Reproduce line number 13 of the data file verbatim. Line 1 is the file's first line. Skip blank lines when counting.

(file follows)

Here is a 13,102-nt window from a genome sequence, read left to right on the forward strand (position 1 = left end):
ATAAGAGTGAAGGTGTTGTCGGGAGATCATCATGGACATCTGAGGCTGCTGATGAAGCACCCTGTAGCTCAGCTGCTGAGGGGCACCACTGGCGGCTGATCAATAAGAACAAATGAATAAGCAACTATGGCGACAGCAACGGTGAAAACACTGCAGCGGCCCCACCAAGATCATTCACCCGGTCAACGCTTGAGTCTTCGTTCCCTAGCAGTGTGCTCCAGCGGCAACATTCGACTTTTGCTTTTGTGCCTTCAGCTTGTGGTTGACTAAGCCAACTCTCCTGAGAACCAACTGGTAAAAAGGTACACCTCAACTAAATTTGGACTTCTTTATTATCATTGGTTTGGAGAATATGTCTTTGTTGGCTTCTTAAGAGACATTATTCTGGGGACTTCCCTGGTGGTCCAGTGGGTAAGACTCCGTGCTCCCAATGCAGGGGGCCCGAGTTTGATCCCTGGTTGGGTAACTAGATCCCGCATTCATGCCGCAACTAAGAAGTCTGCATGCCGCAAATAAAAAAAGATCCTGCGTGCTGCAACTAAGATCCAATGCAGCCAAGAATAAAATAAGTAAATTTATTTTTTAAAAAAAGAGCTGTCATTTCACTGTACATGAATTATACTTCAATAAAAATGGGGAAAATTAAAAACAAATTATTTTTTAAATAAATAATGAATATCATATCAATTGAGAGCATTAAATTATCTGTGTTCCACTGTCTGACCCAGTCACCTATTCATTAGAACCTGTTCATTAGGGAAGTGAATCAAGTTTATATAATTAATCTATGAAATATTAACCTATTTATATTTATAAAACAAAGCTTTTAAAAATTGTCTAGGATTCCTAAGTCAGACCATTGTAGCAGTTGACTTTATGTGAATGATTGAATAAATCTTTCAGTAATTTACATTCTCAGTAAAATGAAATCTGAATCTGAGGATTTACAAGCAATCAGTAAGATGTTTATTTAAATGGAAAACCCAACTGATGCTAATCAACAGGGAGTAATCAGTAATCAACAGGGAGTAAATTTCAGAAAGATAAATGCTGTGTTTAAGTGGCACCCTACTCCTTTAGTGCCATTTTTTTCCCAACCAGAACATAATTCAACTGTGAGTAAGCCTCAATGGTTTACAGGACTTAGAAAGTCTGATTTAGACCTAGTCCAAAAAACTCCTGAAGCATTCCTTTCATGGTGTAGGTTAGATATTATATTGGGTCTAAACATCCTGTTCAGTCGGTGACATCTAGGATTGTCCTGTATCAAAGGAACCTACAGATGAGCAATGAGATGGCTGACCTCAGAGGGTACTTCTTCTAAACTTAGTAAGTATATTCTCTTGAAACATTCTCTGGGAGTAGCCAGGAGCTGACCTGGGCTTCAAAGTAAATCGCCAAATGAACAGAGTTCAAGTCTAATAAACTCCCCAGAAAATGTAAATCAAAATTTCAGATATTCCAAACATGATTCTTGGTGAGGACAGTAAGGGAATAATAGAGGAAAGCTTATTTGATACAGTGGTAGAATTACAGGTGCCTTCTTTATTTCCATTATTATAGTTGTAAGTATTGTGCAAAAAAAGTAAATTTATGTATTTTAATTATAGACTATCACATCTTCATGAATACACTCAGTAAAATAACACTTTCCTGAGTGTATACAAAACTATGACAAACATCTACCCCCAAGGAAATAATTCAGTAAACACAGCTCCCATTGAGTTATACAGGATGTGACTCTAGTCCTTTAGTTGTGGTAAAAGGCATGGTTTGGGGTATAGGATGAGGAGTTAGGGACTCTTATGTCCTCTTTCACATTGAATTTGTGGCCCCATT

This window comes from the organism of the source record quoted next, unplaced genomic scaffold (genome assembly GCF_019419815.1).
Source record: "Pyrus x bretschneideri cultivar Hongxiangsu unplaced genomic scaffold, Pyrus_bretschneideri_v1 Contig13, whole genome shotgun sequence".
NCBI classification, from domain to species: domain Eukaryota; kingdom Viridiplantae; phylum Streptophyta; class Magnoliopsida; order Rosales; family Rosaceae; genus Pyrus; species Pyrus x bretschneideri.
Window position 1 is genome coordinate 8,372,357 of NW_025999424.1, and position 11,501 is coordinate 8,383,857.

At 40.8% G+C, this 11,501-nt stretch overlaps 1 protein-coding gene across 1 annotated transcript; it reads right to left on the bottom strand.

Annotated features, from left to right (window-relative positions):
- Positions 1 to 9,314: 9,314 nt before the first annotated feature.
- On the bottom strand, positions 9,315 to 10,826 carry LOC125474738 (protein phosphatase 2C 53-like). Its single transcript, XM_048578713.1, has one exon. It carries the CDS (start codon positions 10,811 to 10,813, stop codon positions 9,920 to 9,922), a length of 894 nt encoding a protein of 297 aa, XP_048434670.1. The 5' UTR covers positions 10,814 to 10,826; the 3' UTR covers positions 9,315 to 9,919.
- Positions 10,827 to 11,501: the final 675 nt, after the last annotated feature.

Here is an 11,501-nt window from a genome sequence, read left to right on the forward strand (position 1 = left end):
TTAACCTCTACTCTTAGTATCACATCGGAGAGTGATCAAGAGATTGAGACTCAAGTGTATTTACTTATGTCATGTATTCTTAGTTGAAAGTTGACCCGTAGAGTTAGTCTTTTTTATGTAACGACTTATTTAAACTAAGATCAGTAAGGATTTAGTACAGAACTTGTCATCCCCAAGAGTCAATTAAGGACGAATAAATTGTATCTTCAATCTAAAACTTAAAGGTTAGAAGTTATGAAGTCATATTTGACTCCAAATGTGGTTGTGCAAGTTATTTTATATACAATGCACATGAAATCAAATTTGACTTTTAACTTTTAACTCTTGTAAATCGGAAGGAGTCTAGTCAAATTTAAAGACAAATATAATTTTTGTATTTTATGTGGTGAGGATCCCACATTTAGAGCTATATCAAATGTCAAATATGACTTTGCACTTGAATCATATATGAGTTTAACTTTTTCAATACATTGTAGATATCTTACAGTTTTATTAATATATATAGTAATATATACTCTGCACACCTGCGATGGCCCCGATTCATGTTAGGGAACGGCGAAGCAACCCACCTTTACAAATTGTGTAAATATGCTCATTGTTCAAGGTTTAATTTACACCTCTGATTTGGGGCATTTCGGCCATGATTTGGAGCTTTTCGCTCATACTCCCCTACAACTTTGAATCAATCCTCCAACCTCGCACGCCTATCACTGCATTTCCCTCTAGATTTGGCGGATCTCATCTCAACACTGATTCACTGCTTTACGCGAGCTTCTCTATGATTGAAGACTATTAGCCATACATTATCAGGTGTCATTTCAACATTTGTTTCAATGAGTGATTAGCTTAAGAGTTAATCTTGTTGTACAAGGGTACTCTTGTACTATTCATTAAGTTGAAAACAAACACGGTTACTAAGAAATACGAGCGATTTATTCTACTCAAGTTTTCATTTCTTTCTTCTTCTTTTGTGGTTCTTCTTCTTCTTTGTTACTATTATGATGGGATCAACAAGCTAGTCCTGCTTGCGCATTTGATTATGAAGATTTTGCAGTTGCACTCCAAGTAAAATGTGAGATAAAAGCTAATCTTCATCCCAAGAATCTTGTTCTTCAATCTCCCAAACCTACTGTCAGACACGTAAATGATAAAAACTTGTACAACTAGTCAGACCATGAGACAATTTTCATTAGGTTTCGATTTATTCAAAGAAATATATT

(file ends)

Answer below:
TTAACCTCTACTCTTAGTATCACATCGGAGAGTGATCAAGAGATTGAGACTCAAGTGTATTTACTTATGTCATGTATTCTTAGTTGAAAGTTGACCCGTAGAGTTAGTCTTTTTTATGTAACGACTTATTTAAACTAAGATCAGTAAGGATTTAGTACAGAACTTGTCATCCCCAAGAGTCAATTAAGGACGAATAAATTGTATCTTCAATCTAAAACTTAAAGGTTAGAAGTTATGAAGTCATATTTGACTCCAAATGTGGTTGTGCAAGTTATTTTATATACAATGCACATGAAATCAAATTTGACTTTTAACTTTTAACTCTTGTAAATCGGAAGGAGTCTAGTCAAATTTAAAGACAAATATAATTTTTGTATTTTATGTGGTGAGGATCCCACATTTAGAGCTATATCAAATGTCAAATATGACTTTGCACTTGAATCATATATGAGTTTAACTTTTTCAATACATTGTAGATATCTTACAGTTTTATTAATATATATAGTAATATATACTCTGCACACCTGCGATGGCCCCGATTCATGTTAGGGAACGGCGAAGCAACCCACCTTTACAAATTGTGTAAATATGCTCATTGTTCAAGGTTTAATTTACACCTCTGATTTGGGGCATTTCGGCCATGATTTGGAGCTTTTCGCTCATACTCCCCTACAACTTTGAATCAATCCTCCAACCTCGCACGCCTATCACTGCATTTCCCTCTAGATTTGGCGGATCTCATCTCAACACTGATTCACTGCTTTACGCGAGCTTCTCTATGATTGAAGACTATTAGCCATACATTATCAGGTGTCATTTCAACATTTGTTTCAATGAGTGATTAGCTTAAGAGTTAATCTTGTTGTACAAGGGTACTCTTGTACTATTCATTAAGTTGAAAACAAACACGGTTACTAAGAAATACGAGCGATTTATTCTACTCAAGTTTTCATTTCTTTCTTCTTCTTTTGTGGTTCTTCTTCTTCTTTGTTACTATTATGATGGGATCAACAAGCTAGTCCTGCTTGCGCATTTGATTATGAAGATTTTGCAGTTGCACTCCAAGTAAAATGTGAGATAAAAGCTAATCTTCATCCCAAGAATCTTGTTCTTCAATCTCCCAAACCTACTGTCAGACACGTAAATGATAAAAACTTGTACAACTAGTCAGACCATGAGACAATTTTCATTAGGTTTCGATTTATTCAAAGAAATATATT